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In the spirit of Lent, a time of penitence and reflection, it's not too difficult to summon up a regret or two about law school.
With the benefit of hindsight, many things we were lacking in our law school experiences have become crystal clear. We know, it's all a part of a magical "Chicken Soup for the Soul"-type journey, but who really lives a life bereft of regret?
Reflecting on our own pasts, we offer up these ten of our crowdsourced regrets about going to law school:
Lawyers and JDs didn't emerge from the womb with the singular quest to graduate from law school. We have myriad loves: art, philosophy, business, fashion, and those extra-legal interests didn't just shrivel up and die whenever we began our 1L years.
It isn't uncommon for law school graduates to regret not pursuing business school or a scholarly track before locking their wheels into the law school track. It's not too late to go back for many young attorneys, but school fatigue and mounting law school debt typically weigh against more education.
An increasing number of law school graduates are kicking themselves for not working in the time between undergraduate and law school. With many new JDs finding out the job market is a cruel mistress (like in Wisconsin), many regret graduating with no (or very little) full-time paid experience on their resumes.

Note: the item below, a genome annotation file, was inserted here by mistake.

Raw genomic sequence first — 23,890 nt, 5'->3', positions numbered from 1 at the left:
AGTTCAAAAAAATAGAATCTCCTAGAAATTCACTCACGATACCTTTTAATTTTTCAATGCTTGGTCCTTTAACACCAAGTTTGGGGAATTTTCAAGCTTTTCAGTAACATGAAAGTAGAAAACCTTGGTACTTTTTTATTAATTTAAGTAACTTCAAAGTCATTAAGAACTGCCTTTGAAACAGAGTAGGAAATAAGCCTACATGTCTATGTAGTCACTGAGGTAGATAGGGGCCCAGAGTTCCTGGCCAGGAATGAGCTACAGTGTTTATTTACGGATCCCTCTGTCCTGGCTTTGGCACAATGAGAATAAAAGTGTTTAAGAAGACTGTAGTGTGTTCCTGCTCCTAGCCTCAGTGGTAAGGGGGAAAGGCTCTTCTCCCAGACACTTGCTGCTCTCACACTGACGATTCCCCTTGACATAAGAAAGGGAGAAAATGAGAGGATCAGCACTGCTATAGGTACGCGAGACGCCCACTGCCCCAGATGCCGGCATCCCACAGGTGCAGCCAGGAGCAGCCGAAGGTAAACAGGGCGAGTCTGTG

Yes, almost every law student does internships during law school, and some are even paid (or should be, anyway). But they're no substitute for solid years of full-time work experience -- which we may have had if we took time to really work before law school.
Many law school graduates were a bit confused about what lawyers did on a daily basis prior to diving into law school. "A JD is a golden ticket to any job on the market," was their mantra. And many law school hopefuls ignored their doubts and forged ahead.
Although we've playfully mused about the things one can do with a J.D. other than lawyering, many of the most lucrative jobs are only available to JDs who actually want to practice law.
Since many students could not afford law school without financial aid of some sort (see: no job experience), many blindly dealt with the federal government. We took out hundreds of thousands in loans to invest in our future legal careers.
One problem. The job market is still terrible. Since graduates aren't earning the six-figure salaries many law schools promised they would, it isn't hard to regret choosing a cheaper option. Or even a law school in a city with a lower cost-of-living. NYC and SF are great, but JDs gotta pay their loans, too.
Like undergraduates, law students often regret not taking advantage of their schools' semester abroad programs to see the world -- on someone else's dime. Especially since, for many of us, that big international post-bar vacation never happened.
Still dreaming about that semester that could have been in Brussels? Well snap out of it, and stay tuned for Part II of "10 Regrets About Going to Law School."
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